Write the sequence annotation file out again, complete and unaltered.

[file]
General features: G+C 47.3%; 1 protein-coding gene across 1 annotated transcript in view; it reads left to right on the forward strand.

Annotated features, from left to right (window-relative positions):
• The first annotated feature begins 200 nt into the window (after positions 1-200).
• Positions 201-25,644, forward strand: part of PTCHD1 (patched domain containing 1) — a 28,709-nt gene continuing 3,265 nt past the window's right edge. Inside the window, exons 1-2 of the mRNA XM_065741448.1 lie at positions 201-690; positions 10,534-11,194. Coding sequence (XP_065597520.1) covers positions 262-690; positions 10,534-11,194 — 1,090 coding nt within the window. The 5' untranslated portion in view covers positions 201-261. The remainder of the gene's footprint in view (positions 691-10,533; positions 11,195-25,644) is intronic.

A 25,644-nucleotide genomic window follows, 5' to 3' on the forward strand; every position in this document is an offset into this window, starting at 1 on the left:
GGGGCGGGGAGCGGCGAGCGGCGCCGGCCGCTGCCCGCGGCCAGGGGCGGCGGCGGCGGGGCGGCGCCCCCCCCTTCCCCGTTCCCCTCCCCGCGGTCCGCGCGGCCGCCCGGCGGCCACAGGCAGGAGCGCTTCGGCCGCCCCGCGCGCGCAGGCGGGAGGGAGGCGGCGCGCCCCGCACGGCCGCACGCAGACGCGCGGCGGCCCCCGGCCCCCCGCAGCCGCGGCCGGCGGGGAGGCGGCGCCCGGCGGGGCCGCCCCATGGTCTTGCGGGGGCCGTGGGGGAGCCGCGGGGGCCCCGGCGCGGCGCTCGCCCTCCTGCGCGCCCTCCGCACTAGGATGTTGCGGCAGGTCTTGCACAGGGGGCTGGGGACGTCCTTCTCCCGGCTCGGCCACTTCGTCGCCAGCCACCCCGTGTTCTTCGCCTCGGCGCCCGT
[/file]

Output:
General features: G+C 47.3%; 1 protein-coding gene across 1 annotated transcript in view; it reads left to right on the forward strand.

Annotated features, from left to right (window-relative positions):
• The first annotated feature begins 200 nt into the window (after positions 1-200).
• Positions 201-25,644, forward strand: part of PTCHD1 (patched domain containing 1) — a 28,709-nt gene continuing 3,265 nt past the window's right edge. Inside the window, exons 1-2 of the mRNA XM_065741448.1 lie at positions 201-690; positions 10,534-11,194. Coding sequence (XP_065597520.1) covers positions 262-690; positions 10,534-11,194 — 1,090 coding nt within the window. The 5' untranslated portion in view covers positions 201-261. The remainder of the gene's footprint in view (positions 691-10,533; positions 11,195-25,644) is intronic.

A 25,644-nucleotide genomic window follows, 5' to 3' on the forward strand; every position in this document is an offset into this window, starting at 1 on the left:
GGGGCGGGGAGCGGCGAGCGGCGCCGGCCGCTGCCCGCGGCCAGGGGCGGCGGCGGCGGGGCGGCGCCCCCCCCTTCCCCGTTCCCCTCCCCGCGGTCCGCGCGGCCGCCCGGCGGCCACAGGCAGGAGCGCTTCGGCCGCCCCGCGCGCGCAGGCGGGAGGGAGGCGGCGCGCCCCGCACGGCCGCACGCAGACGCGCGGCGGCCCCCGGCCCCCCGCAGCCGCGGCCGGCGGGGAGGCGGCGCCCGGCGGGGCCGCCCCATGGTCTTGCGGGGGCCGTGGGGGAGCCGCGGGGGCCCCGGCGCGGCGCTCGCCCTCCTGCGCGCCCTCCGCACTAGGATGTTGCGGCAGGTCTTGCACAGGGGGCTGGGGACGTCCTTCTCCCGGCTCGGCCACTTCGTCGCCAGCCACCCCGTGTTCTTCGCCTCGGCGCCCGT